Tuesday, 3 February 2015

The Year of the Derivative Title

Scene: Marketing room at a Major Publishing House
A boardroom with five white middle to upper class people, discussing a title change in order to launch a book
Rodney: Brainstorm guys!
Lucinda 1: Thought shower Rodders, Thought shower.
Lucinda 2: Yeah, Roddykins think of all those poor darlings with epilepsy or ADD or...ooh, shoes. (Lucinda 2 stares off into the distance.)
Lucinda 3: I’ve got it...(Lucinda 3 stands and walks to the flip chart, grabs a permanent marker and writes, The Girl. She sits down clearly exhausted.) Phew...blood rush.
All three Lucinda’s laugh and for some inexplicable reason Rodney turns red from the neck up.
Piers: Is it enough?
Lucinda 4 enters the room carrying a tray with a bottle of Bolly and six glasses: Have I missed anything?
Rodney: Lovely Lulu has come up with a spiffing title for our new thriller but Piers is concerned.
Piers: Is it enough? I mean with Gone Girl, Girl on a Train, The Girl with the Dragon Tattoo, The Girl Who Was Saturday Night
Rodney looks puzzled
Piers: Not one of ours Rodo! Savage Girl, Wartime Girls, Girl Interrupted, the list goes on
Lucinda 2: What about?...(stares of into the distance once more)
Lucinda 3: The Gone Girl On A Train With a Dragon Tattoo On A Saturday Night
The whole room turns to look at Lucinda 3, seriously contemplating her title idea
Piers: But what’s it about?
The 4 Lucinda’s respond “Who cares, who has read the bloody thing anyway” and cackle
Piers: shrugs and sweeps his foppish hair back from his eyes: Open the bloody champers, time to celebrate!
Rodney: We’ll print a million, chuck a few hundred grand at it and see what happens eh? Tube posters everywhere, lots of bus advertising and let’s give away 40,000 to generate word of mouth buzz. The buyers will love it!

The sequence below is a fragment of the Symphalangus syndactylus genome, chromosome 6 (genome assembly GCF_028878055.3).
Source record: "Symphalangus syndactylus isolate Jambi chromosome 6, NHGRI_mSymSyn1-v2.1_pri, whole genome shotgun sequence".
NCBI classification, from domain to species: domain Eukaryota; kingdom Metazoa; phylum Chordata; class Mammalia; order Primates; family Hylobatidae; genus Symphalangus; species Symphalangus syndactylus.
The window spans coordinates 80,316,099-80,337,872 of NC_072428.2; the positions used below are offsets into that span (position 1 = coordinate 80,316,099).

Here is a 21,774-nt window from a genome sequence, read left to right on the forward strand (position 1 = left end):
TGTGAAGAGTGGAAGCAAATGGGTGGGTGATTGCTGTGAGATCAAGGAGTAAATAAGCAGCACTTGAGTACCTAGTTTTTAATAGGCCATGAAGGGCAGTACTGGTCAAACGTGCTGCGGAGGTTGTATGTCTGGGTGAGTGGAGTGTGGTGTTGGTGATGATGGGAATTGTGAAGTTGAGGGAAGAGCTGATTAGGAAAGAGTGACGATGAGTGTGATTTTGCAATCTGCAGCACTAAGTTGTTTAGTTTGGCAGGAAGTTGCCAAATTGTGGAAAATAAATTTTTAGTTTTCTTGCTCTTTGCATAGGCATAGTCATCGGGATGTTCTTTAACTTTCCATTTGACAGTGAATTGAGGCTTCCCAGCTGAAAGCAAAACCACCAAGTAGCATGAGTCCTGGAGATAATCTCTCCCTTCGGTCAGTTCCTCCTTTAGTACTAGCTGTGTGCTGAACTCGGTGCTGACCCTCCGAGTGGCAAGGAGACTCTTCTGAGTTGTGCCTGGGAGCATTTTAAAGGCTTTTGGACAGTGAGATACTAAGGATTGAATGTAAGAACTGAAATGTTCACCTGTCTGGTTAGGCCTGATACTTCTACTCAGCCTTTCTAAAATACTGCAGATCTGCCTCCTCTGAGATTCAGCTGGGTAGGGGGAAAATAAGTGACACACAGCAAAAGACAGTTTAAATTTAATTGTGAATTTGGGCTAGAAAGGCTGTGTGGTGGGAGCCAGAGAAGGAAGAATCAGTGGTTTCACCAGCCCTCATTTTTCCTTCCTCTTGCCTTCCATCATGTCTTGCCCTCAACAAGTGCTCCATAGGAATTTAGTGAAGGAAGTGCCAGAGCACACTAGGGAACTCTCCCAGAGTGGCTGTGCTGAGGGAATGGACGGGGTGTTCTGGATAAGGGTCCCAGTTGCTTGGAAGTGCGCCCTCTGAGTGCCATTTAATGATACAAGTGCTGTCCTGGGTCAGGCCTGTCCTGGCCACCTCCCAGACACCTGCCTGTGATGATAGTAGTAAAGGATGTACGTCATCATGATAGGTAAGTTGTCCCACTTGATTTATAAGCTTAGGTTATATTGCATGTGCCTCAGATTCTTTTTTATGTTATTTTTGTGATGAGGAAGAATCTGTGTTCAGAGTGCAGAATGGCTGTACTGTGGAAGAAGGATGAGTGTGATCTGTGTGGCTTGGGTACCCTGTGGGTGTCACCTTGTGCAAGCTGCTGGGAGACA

Lucinda 4: It always seems to work Rodder’s!

Friday, 16 January 2015

Why I Want to Draw a Distinction between Self publishing and Indie Publishing

The term indie publishing appears to have been hijacked by the loose fitting collective that is self publishing. So where does that leave true indie publishers like Caffeine Nights and a host of other small but passionate publishers striving to make a difference and an impact in this industry?

If you use the term indie publisher these days many people often think you mean self-published, and like it or not along with that comes the baggage of the old days including vanity publishing. There is a growing consensus of opinion that there are some excellent beginners and professionals out there who are self-publishing very successfully. Sadly that also leaves around 95% of the self published market which is still happy to churn out unedited, unproofed drivel for pennies or free and congest an already swamped market. 

Whatever way they wish to look at it and indeed even some parts of the industry has started labelling these successful writing entrepreneurs as indie authors, they are and always will remain self-published authors and there is absolutely nothing wrong with that. Just please don’t hijack the term indie

In this rush to embrace self published authors I think the true indie publisher has had to endure a difficult time in the market. On the one hand trying to compete with the big boys and on the other seeing what market forces brought about by the gold rush of everyone has a book in them has done to the hard fought for ground established by true indie publishers. Seeing that ground eroded by readers keen to devour or download every free or cheap self-published ebook available has made it an exciting but also frustrating time. 

Personally I don’t think many of those free books ever get read, but what they do is skewer the market affecting sales rankings and damaging sales. Readers need to be able to distinguish good from bad and by diluting or confusing terms such as indie publishing it becomes harder for readers to make informed choices especially with eBook purchases until they actually start reading what they have downloaded. 

Indie publishers provide that stepping stone between unpublished obscurity and often the next step for many authors in their career. Small enough to care big enough to produce lovely crafted books and occasionally win a small battle, gain a victory, garner a national review, persuade a buyer to take a book on in their stores, win an award or being short listed. 

Indie publishers deserve to keep their moniker and not have it stolen by an equally worthy set of self –published authors albeit a significantly small proportion of self-published authors who are doing the right thing in the right way.